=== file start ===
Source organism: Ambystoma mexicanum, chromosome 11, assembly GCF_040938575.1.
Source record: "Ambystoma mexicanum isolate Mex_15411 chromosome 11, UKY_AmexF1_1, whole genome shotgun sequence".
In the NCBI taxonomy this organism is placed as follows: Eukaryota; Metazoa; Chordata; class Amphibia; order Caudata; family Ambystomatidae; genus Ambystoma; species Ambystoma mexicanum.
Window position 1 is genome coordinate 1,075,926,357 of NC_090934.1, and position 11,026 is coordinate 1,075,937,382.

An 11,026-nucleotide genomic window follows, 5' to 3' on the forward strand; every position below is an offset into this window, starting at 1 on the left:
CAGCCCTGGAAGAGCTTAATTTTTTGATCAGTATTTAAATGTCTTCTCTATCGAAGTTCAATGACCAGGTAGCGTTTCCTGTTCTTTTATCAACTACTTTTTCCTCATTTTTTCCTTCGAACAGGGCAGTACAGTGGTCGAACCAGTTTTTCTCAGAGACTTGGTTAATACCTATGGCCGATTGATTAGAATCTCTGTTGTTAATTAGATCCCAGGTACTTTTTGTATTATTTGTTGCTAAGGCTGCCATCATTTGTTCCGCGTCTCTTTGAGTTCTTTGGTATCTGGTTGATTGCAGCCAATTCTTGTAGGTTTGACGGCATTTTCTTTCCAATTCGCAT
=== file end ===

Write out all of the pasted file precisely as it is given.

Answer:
Source organism: Ambystoma mexicanum, chromosome 11, assembly GCF_040938575.1.
Source record: "Ambystoma mexicanum isolate Mex_15411 chromosome 11, UKY_AmexF1_1, whole genome shotgun sequence".
In the NCBI taxonomy this organism is placed as follows: Eukaryota; Metazoa; Chordata; class Amphibia; order Caudata; family Ambystomatidae; genus Ambystoma; species Ambystoma mexicanum.
Window position 1 is genome coordinate 1,075,926,357 of NC_090934.1, and position 11,026 is coordinate 1,075,937,382.

An 11,026-nucleotide genomic window follows, 5' to 3' on the forward strand; every position below is an offset into this window, starting at 1 on the left:
CAGCCCTGGAAGAGCTTAATTTTTTGATCAGTATTTAAATGTCTTCTCTATCGAAGTTCAATGACCAGGTAGCGTTTCCTGTTCTTTTATCAACTACTTTTTCCTCATTTTTTCCTTCGAACAGGGCAGTACAGTGGTCGAACCAGTTTTTCTCAGAGACTTGGTTAATACCTATGGCCGATTGATTAGAATCTCTGTTGTTAATTAGATCCCAGGTACTTTTTGTATTATTTGTTGCTAAGGCTGCCATCATTTGTTCCGCGTCTCTTTGAGTTCTTTGGTATCTGGTTGATTGCAGCCAATTCTTGTAGGTTTGACGGCATTTTCTTTCCAATTCGCAT